Sap (Picnic) Beetle
Sap beetles have generally been thought of as secondary pests of sweet corn, usually associated with damage caused by caterpillars, but on some farms they are a regular and troublesome pest in early sweet corn plantings. Early sweet corn varieties tend to have poor tip cover, allowing sap beetle adults to lay eggs near the tip, where tiny larvae burrow into the kernels, and make the ears unmarketable. Sap beetles can also be pests of strawberry and other fruits, so they tend to be more of a problem on farms that grow both fruit and corn. The beetles are attracted to decaying plant material, particularly fruit. Growers with sweet corn plantings that are close to peach or apple orchards, where over-ripe dropped fruit can attract adult beetles, are vulnerable to invasions into corn, and should pay particular attention for this pest when scouting. Sap beetle infestations tend to be worse in hot, dry years.
Sap beetles overwinter as adults, often in the woods near previous feeding sites. Early sweet corn silk is an attractive early-season feeding and egg-laying site, especially when fruits and other hosts are rare. They lay eggs in silks and the tip of ears. Eggs are milky white and resemble tiny grains of rice. The larvae are small, pinkish-white or creamy colored grubs about ¼ inch long. Full-grown larvae drop to the ground and pupate in the soil. There are several generations per year. The most common sap beetles in corn are the dusky sap beetle (Carpophilus lugubris), which is all black (3.5-4.5 mm long), and the fourspotted sap beetle (also known as picnic beetle, Glischrochilus quadrisignatus) which is black with four irregular yellow spots (5-6 mm long). The most common species in strawberries is the strawberry sap beetle (Stelidota geminate).
Adults are first noticeable about the time that tassels and silk appear. Males have an aggregation pheromone that attracts other beetles, both male and female. Adults move to corn at full tassel to feed on pollen, and build up as corn matures and silk turns brown. There are 2 to 4 generations per year with peak infestations in July (larvae) and late July and August (adults). Full-grown larvae drop to the ground and pupate in the soil.
Beetles may invade corn borer tunnels or areas with other insect or bird damage, but are also found in corn that is free of caterpillar damage. They may hollow out kernels of the upper half of the ear, making ears unmarketable. Adults may also hide between the layers of the husk. The problem can easily be overlooked until harvest, when adults show up in harvest bins and larvae are found in the ears.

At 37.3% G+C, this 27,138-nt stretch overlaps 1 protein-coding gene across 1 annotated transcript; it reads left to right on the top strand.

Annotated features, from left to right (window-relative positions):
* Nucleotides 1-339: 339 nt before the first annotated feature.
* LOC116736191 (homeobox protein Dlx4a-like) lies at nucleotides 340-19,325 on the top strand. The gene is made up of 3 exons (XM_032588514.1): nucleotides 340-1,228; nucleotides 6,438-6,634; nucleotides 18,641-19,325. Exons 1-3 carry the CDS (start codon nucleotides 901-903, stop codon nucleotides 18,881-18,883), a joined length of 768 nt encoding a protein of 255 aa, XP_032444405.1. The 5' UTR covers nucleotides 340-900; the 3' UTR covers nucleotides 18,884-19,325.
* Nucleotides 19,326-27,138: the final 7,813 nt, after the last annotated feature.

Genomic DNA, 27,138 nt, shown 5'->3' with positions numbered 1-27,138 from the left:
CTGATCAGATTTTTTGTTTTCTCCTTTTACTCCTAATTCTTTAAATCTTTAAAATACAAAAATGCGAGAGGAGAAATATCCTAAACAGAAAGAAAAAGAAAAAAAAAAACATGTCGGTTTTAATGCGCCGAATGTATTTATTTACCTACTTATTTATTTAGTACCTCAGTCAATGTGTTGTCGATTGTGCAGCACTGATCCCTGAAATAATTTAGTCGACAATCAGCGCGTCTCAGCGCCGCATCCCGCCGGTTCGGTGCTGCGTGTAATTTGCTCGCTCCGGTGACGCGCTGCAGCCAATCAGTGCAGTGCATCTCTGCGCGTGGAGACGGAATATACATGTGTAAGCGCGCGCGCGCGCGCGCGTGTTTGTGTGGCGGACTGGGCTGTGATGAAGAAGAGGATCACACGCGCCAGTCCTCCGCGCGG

Monitoring & Thresholds:
Scout blocks at full tassel and early silk to determine if beetles are present. Unfortunately, there are no specific thresholds based on scouting. Insecticides may be warranted in fields with a previous history of at least 10% ear damage. Populations build when attracted to decomposing fruit, cull piles, or corn ears injured by birds or caterpillars. Ears with exposed tips, especially super sweet and Bt varieties, are susceptible to infestation. To prevent or reduce damage, select varieties that have good tip cover, use clean cultivation, control ear-infesting caterpillars and remove or bury decomposing fruit on a regular basis. Insecticides will not completely control heavy infestations.
For current information on production methods (including varieties, spacing, seeding, and fertility), weed, disease, and insect management, please visit the New England Vegetable Management Guide website.
Cultural controls are essential to managing sap beetles. Ears with exposed tips, especially super sweet and Bt varieties, are more susceptible to infestation. Research has shown that both the length and tightness of the tip cover is important to reduce infestations. Some varieties with long, tight tip cover include: Accord, Argent, Avalon, Awesome, Bon Jour, Cuppa-Joe, Easy Money, Fantasia, Ka-Ching, Precious Gem, Prime Plus, Profit, Providence, and Renaissance. To prevent or reduce damage, select varieties that have good tip cover, use clean cultivation, and control birds and earinfesting caterpillars. Eliminate or bury deeply any cull piles or other areas with decaying vegetables or fruit, included infested ears. Do not leave infested blocks standing; mow aggressively to chop ears as soon as the block is finished. Deep plowing may be necessary after harvest if infestations are high, to bury ears at least 4” deep.
Crops that are affected by this insect:
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